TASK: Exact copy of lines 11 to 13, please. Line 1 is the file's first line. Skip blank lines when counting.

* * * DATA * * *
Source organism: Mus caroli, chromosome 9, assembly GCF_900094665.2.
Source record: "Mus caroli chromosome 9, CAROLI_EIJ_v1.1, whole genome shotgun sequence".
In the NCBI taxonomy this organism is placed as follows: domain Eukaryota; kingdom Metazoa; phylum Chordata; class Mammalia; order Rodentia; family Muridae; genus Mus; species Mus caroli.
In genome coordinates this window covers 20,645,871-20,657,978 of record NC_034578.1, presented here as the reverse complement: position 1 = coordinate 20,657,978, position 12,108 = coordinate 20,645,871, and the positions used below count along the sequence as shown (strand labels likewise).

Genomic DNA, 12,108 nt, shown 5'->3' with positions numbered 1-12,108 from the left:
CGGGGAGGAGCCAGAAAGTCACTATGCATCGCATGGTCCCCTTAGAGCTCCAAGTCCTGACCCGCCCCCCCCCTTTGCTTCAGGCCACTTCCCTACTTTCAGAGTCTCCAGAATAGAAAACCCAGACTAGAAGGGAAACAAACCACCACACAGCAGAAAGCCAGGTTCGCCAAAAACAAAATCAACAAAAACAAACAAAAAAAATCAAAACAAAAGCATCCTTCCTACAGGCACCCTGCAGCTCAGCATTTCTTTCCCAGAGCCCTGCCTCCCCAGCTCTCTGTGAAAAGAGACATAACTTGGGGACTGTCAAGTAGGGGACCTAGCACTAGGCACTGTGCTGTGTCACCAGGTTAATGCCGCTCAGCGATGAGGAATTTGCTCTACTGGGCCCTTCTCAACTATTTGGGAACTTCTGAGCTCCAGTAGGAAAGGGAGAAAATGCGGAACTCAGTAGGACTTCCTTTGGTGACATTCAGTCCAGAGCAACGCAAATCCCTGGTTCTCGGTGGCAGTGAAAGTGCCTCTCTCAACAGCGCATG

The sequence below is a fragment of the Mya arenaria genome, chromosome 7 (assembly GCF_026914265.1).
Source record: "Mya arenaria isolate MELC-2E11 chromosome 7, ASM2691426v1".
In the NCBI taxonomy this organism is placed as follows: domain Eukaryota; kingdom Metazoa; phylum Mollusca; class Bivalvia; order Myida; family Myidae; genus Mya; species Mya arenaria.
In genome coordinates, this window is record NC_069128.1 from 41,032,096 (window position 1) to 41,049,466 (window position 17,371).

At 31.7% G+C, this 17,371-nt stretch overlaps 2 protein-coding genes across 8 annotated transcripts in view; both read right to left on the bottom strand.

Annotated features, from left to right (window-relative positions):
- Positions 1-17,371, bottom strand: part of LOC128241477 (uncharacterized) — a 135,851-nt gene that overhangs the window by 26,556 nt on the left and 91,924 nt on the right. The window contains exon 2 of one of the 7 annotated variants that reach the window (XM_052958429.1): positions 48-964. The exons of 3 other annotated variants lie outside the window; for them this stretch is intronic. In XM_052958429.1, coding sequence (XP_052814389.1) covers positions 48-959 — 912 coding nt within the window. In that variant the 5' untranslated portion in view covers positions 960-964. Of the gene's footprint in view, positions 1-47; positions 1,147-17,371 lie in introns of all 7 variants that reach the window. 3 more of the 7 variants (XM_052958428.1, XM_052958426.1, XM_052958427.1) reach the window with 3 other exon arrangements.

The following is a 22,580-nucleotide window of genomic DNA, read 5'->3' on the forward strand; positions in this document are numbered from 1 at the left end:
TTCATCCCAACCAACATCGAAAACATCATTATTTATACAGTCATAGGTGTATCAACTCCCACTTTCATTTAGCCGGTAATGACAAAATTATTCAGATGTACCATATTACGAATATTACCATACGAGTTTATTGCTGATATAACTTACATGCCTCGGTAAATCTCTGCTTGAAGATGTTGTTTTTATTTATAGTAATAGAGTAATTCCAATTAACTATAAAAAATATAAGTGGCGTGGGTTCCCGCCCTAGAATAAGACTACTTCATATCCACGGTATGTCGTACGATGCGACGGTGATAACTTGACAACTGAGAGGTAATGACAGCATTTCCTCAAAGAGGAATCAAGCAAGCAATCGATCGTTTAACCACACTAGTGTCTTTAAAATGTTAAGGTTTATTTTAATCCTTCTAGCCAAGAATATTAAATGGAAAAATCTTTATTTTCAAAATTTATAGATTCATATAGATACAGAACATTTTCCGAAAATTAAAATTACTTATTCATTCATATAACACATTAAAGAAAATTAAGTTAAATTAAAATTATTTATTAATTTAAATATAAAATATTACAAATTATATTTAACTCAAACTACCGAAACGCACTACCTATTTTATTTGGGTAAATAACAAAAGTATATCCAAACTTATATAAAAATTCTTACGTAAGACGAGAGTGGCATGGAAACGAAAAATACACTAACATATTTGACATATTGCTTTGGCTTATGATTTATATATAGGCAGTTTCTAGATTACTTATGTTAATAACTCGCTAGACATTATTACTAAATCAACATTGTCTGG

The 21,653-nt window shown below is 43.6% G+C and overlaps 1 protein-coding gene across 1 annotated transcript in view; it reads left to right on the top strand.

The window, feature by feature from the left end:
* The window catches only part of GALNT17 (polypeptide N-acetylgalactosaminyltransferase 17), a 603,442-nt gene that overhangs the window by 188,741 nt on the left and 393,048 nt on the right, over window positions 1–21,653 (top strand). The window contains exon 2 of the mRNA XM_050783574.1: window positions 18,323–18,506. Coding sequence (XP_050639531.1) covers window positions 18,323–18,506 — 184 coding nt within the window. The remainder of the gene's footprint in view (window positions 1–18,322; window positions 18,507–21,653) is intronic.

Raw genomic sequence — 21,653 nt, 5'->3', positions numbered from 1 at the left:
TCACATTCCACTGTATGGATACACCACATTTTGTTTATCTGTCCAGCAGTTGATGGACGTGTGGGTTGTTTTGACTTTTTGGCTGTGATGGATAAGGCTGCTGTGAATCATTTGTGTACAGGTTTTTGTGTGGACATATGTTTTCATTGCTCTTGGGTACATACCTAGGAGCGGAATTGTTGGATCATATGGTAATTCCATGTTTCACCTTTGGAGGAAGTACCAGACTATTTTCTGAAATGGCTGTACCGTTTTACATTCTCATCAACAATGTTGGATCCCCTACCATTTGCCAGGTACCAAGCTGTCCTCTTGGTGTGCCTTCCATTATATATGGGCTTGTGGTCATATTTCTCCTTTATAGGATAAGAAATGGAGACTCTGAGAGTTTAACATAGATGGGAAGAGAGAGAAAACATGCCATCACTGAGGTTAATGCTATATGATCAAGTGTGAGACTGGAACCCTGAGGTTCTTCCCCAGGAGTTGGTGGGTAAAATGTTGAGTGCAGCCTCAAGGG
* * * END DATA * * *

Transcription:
At 31.7% G+C, this 17,371-nt stretch overlaps 2 protein-coding genes across 8 annotated transcripts in view; both read right to left on the bottom strand.

Annotated features, from left to right (window-relative positions):
- Positions 1-17,371, bottom strand: part of LOC128241477 (uncharacterized) — a 135,851-nt gene that overhangs the window by 26,556 nt on the left and 91,924 nt on the right. The window contains exon 2 of one of the 7 annotated variants that reach the window (XM_052958429.1): positions 48-964. The exons of 3 other annotated variants lie outside the window; for them this stretch is intronic. In XM_052958429.1, coding sequence (XP_052814389.1) covers positions 48-959 — 912 coding nt within the window. In that variant the 5' untranslated portion in view covers positions 960-964. Of the gene's footprint in view, positions 1-47; positions 1,147-17,371 lie in introns of all 7 variants that reach the window. 3 more of the 7 variants (XM_052958428.1, XM_052958426.1, XM_052958427.1) reach the window with 3 other exon arrangements.